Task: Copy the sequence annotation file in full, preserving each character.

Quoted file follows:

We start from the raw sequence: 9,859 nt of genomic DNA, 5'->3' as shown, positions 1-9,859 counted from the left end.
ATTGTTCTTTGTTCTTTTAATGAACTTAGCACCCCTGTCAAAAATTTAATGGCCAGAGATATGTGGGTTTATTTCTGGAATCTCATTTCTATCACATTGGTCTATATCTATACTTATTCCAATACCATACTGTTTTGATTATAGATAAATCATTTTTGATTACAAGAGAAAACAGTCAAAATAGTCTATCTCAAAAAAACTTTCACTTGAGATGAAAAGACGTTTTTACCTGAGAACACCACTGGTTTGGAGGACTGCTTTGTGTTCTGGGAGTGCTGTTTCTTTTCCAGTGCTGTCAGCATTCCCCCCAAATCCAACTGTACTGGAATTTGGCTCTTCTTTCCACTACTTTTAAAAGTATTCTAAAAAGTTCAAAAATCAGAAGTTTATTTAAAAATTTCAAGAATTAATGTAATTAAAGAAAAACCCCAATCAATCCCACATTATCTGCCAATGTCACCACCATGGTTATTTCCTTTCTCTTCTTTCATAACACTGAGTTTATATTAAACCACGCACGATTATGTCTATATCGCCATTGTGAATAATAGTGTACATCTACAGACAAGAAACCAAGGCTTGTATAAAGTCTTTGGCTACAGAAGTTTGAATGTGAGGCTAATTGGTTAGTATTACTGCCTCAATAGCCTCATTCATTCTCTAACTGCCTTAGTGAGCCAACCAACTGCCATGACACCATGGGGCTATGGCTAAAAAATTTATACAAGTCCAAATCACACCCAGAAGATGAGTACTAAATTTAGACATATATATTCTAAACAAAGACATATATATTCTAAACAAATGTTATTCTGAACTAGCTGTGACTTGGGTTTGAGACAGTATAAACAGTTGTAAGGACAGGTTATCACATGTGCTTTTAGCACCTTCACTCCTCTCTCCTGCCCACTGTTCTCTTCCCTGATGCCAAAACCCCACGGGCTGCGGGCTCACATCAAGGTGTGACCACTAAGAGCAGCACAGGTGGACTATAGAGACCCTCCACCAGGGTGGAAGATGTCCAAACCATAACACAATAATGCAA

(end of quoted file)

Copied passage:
We start from the raw sequence: 9,859 nt of genomic DNA, 5'->3' as shown, positions 1-9,859 counted from the left end.
ATTGTTCTTTGTTCTTTTAATGAACTTAGCACCCCTGTCAAAAATTTAATGGCCAGAGATATGTGGGTTTATTTCTGGAATCTCATTTCTATCACATTGGTCTATATCTATACTTATTCCAATACCATACTGTTTTGATTATAGATAAATCATTTTTGATTACAAGAGAAAACAGTCAAAATAGTCTATCTCAAAAAAACTTTCACTTGAGATGAAAAGACGTTTTTACCTGAGAACACCACTGGTTTGGAGGACTGCTTTGTGTTCTGGGAGTGCTGTTTCTTTTCCAGTGCTGTCAGCATTCCCCCCAAATCCAACTGTACTGGAATTTGGCTCTTCTTTCCACTACTTTTAAAAGTATTCTAAAAAGTTCAAAAATCAGAAGTTTATTTAAAAATTTCAAGAATTAATGTAATTAAAGAAAAACCCCAATCAATCCCACATTATCTGCCAATGTCACCACCATGGTTATTTCCTTTCTCTTCTTTCATAACACTGAGTTTATATTAAACCACGCACGATTATGTCTATATCGCCATTGTGAATAATAGTGTACATCTACAGACAAGAAACCAAGGCTTGTATAAAGTCTTTGGCTACAGAAGTTTGAATGTGAGGCTAATTGGTTAGTATTACTGCCTCAATAGCCTCATTCATTCTCTAACTGCCTTAGTGAGCCAACCAACTGCCATGACACCATGGGGCTATGGCTAAAAAATTTATACAAGTCCAAATCACACCCAGAAGATGAGTACTAAATTTAGACATATATATTCTAAACAAAGACATATATATTCTAAACAAATGTTATTCTGAACTAGCTGTGACTTGGGTTTGAGACAGTATAAACAGTTGTAAGGACAGGTTATCACATGTGCTTTTAGCACCTTCACTCCTCTCTCCTGCCCACTGTTCTCTTCCCTGATGCCAAAACCCCACGGGCTGCGGGCTCACATCAAGGTGTGACCACTAAGAGCAGCACAGGTGGACTATAGAGACCCTCCACCAGGGTGGAAGATGTCCAAACCATAACACAATAATGCAA